Key takeaways from the Worldwide Threat Assessment of the US Intelligence Community Statement, January 2019.
Global jihadist groups in parts of Africa and Asia in the last year have expanded their abilities to strike local US interests, stoke insurgencies, and foster like-minded networks in neighboring countries.
The conflicts in Iraq and Syria have generated a large pool of battle-hardened fighters with the skills to conduct attacks and bolster terrorist groups’ capabilities.
Sunni Violent Extremists Global jihadists in dozens of groups and countries threaten local and regional US interests, despite significant setbacks in recent, some of these groups will remain intent on striking the US encouraged by media platforms.
Threat to the US
Terrorism will continue to be a top threat to US and partner interests worldwide, particularly in Sub-Saharan Africa, the Middle East, South Asia, and Southeast Asia.
ISIS still commands thousands of fighters in Iraq and Syria, and it maintains eight branches, more than a dozen networks, and thousands of dispersed supporters around the world, despite significant leadership and territorial losses.
The group will exploit any reduction in CT pressure to strengthen its clandestine presence and accelerate rebuilding key capabilities, such as media production and external operations. ISIS very likely will continue to pursue external attacks from Iraq and Syria against regional and Western adversaries, including the United States.
ISIS is perpetrating attacks in Iraq and Syria to undermine stabilization efforts and retaliate against its enemies, exploiting sectarian tensions in both countries.
ISIS probably realizes that controlling new territory is not sustainable in the near term. ISIS will seek to exploit Sunni grievances, societal instability, and stretched security forces to regain territory in Iraq and Syria in the long term.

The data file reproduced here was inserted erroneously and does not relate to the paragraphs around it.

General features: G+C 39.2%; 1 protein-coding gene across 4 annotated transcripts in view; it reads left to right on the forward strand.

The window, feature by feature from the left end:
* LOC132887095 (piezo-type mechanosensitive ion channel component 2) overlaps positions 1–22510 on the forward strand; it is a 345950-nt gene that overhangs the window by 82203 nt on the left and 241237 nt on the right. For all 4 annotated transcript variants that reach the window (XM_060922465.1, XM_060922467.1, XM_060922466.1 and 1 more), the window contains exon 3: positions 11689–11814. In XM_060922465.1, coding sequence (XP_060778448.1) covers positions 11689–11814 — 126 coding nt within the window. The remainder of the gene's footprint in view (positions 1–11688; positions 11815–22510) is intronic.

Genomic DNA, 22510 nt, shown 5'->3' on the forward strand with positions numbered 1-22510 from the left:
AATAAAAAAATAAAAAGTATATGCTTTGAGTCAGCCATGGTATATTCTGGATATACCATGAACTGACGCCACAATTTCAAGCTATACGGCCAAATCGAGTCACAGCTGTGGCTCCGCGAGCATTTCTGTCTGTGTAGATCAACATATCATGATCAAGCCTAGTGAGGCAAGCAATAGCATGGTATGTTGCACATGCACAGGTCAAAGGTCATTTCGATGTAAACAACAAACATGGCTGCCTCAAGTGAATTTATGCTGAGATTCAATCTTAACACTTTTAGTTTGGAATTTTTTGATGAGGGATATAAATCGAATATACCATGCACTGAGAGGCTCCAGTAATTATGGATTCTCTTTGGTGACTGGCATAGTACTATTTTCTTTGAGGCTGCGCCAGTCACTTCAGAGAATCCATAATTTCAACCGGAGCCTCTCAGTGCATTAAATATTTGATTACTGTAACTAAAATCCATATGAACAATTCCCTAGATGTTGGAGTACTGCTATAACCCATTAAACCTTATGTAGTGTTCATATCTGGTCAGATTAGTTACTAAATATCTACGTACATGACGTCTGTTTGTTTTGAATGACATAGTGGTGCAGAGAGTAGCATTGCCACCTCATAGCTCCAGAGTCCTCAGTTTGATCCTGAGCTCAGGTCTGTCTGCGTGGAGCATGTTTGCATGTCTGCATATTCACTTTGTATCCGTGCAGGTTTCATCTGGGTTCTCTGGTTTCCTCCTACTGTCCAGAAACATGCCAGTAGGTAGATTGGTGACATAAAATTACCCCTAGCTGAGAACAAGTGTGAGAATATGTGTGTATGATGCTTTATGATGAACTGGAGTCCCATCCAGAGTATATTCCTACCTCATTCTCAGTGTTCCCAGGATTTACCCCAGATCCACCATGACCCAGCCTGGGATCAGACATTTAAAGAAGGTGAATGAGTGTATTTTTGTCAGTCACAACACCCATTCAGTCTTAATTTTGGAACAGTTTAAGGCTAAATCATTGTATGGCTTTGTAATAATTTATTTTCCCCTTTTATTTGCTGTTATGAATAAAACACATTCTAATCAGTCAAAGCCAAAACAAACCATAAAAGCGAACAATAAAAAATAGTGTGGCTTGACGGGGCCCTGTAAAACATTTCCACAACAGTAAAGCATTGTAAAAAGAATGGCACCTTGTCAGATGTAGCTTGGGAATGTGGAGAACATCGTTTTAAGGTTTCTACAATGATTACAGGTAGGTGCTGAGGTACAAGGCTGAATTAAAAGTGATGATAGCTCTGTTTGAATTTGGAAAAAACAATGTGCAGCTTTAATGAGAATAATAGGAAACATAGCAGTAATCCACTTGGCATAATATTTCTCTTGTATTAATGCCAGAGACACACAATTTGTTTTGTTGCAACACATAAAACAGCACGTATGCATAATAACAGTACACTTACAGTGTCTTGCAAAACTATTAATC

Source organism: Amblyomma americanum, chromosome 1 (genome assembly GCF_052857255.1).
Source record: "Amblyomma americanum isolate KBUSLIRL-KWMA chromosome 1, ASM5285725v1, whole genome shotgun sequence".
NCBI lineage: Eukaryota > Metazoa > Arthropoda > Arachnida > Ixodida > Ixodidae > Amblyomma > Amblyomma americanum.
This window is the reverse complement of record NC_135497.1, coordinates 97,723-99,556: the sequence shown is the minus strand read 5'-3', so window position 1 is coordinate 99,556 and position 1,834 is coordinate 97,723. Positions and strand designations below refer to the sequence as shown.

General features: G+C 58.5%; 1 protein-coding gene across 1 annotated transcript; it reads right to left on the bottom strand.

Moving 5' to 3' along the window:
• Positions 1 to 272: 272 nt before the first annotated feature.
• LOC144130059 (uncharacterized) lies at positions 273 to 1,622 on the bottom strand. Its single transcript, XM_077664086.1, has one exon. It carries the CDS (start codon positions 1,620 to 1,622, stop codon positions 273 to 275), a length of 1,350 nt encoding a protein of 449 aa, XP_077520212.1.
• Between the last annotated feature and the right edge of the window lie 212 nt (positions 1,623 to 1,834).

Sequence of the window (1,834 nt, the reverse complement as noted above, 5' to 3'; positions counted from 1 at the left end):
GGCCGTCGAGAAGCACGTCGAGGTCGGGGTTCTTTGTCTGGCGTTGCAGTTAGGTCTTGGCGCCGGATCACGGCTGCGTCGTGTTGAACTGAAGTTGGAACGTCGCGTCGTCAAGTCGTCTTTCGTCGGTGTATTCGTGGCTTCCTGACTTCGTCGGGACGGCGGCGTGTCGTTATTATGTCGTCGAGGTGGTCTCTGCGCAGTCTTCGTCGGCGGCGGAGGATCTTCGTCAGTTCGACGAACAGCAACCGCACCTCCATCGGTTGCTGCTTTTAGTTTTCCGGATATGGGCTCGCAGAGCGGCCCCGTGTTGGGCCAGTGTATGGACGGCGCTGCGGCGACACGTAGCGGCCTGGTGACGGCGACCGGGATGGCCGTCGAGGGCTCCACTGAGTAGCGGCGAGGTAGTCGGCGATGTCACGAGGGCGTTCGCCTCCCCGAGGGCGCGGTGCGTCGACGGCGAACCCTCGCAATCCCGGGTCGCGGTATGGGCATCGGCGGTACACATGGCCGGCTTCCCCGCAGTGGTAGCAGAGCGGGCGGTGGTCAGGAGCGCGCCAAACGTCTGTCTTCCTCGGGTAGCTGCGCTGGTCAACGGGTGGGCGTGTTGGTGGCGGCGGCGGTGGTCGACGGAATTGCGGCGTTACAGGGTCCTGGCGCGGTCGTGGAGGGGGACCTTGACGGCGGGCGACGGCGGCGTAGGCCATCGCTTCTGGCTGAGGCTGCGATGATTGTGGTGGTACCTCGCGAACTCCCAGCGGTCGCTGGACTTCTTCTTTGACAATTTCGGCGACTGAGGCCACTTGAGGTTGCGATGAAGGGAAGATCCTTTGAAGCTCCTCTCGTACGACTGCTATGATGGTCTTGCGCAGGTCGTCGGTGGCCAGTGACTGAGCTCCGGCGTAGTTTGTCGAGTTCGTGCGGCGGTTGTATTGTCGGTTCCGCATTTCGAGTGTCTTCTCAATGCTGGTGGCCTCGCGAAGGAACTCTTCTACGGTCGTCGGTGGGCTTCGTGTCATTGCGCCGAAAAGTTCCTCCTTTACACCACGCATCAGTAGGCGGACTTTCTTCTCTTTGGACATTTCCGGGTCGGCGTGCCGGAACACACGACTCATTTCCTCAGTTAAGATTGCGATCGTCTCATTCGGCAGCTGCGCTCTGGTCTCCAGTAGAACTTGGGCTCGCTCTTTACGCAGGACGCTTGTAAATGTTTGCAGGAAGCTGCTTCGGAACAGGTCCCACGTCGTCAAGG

Al-Qa‘ida senior leaders are strengthening the network’s global command structure and continuing to encourage attacks against the West, including the United States, although most al-Qa‘ida affiliates’ attacks to date have been small scale and limited to their regional areas. Al-Qa‘ida’s global network will remain a CT challenge for the United States and its allies during the next year.
Al-Qa‘ida media continues to call for attacks against the US, and inspire attacks in the West.
All al-Qa‘ida affiliates are involved in insurgencies and maintain safe havens, resources, and the intent to strike local and regional US interests in Africa, the Middle East, and South Asia.
Al-Qa‘ida affiliates in East and North Africa, the Sahel, and Yemen remain the largest and most capable terrorist groups in their regions. All have maintained a high pace of operations during the past year, despite setbacks in Yemen, and some have expanded their areas of influence. Al-Qa‘ida elements in Syria, meanwhile, continue to undermine efforts to resolve that conflict, while the network’s affiliate in South Asia provides support to the Taliban.
Homegrown Violent Extremists
Homegrown violent extremists (HVEs) are likely to present the most acute Sunni terrorist threat to the United States.
The United States’ well-integrated Muslim population, fragmented HVE population, and high level of vigilance will ensure the United States remains a generally inhospitable operating environment for HVEs compared to many other Western countries. The isolated nature of selfradicalizing individuals, however, poses a continual challenge to law enforcement to identify them before they engage in violence. The frequency of attacks most likely will be very low, but law enforcement efforts remain constant.